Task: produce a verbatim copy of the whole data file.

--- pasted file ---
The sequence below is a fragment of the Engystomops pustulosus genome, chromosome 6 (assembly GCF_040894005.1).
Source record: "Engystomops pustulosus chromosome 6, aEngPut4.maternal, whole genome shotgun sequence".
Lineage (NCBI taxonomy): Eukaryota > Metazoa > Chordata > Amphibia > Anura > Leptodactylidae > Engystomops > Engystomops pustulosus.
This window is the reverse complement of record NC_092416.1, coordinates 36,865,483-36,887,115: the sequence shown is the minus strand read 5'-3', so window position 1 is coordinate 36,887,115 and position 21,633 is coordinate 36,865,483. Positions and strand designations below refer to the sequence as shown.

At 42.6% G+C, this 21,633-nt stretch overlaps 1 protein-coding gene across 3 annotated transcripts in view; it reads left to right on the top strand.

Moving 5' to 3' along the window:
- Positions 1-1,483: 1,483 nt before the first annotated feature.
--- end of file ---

The sequence below is a fragment of the Engystomops pustulosus genome, chromosome 6 (assembly GCF_040894005.1).
Source record: "Engystomops pustulosus chromosome 6, aEngPut4.maternal, whole genome shotgun sequence".
Lineage (NCBI taxonomy): Eukaryota > Metazoa > Chordata > Amphibia > Anura > Leptodactylidae > Engystomops > Engystomops pustulosus.
This window is the reverse complement of record NC_092416.1, coordinates 36,865,483-36,887,115: the sequence shown is the minus strand read 5'-3', so window position 1 is coordinate 36,887,115 and position 21,633 is coordinate 36,865,483. Positions and strand designations below refer to the sequence as shown.

At 42.6% G+C, this 21,633-nt stretch overlaps 1 protein-coding gene across 3 annotated transcripts in view; it reads left to right on the top strand.

Moving 5' to 3' along the window:
- Positions 1-1,483: 1,483 nt before the first annotated feature.